Her eyes fill with tears, and that's when I really feel like a bitch. Blame the victim. I hate it so much. But Diana never seems to learn, and I'm terrified that one day I'll get a call that she's in the morgue because she gave Graham another chance and I wasn't there to stop her.
"He's going to do it one of these days," she says, wrapping her hands around her glass. "You know he is."
I don't want to follow this line of thought, because when I do, I think of Blaine and how easy it was to kill him. I fear that one day I'll decide there's only one way to protect Diana. No, really I'm afraid she'll ask me to do it. I don't know what I'd say if she did. I owe her for keeping my secret about Blaine. But I don't owe her enough to repeat the mistake with someone else. Not even Graham.
"I've been researching how to disappear," she says.
"What?" I look up sharply.
"We could disappear. You and me."
I don't ask why she includes me. When she'd asked me to relocate and I'd resisted, she'd pointed out the ugly truth--that I'd had no reason to stay. That hasn't changed. I have a furnished apartment I've never added a picture to. I have a lover whose last name I've never asked. I have a sister I speak to three times a year. I have one friend, who is sitting in front of me. I do have a job I love. But that's all I care about. My job and Diana. The job is replaceable. Diana is not.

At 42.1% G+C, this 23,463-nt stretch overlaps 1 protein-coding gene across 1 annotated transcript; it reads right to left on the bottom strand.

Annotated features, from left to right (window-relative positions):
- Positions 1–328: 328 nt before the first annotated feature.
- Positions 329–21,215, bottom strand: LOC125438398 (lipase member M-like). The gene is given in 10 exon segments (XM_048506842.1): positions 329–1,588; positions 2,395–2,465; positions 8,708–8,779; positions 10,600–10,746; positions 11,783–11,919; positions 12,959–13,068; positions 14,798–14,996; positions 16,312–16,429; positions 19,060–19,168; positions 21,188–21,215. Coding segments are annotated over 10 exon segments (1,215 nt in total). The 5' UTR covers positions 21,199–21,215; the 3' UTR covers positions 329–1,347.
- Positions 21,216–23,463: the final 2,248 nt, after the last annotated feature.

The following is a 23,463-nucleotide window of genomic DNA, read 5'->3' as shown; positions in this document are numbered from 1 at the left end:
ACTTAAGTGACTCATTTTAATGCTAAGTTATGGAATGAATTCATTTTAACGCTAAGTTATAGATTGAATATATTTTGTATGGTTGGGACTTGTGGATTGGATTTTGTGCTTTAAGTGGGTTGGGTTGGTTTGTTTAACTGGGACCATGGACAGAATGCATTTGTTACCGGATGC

"Let's just focus on keeping you safe for now," I say. "Graham will give up and go home, and then we can discuss how to handle this long-term."
I put money on the table and catch Kurt's eye as he deals with a drunk. He mouths, "This weekend?" meaning he can see something's up and tomorrow probably isn't going to be better. I nod, try for a smile, and then turn to Diana and say, "Drink up, and let's go."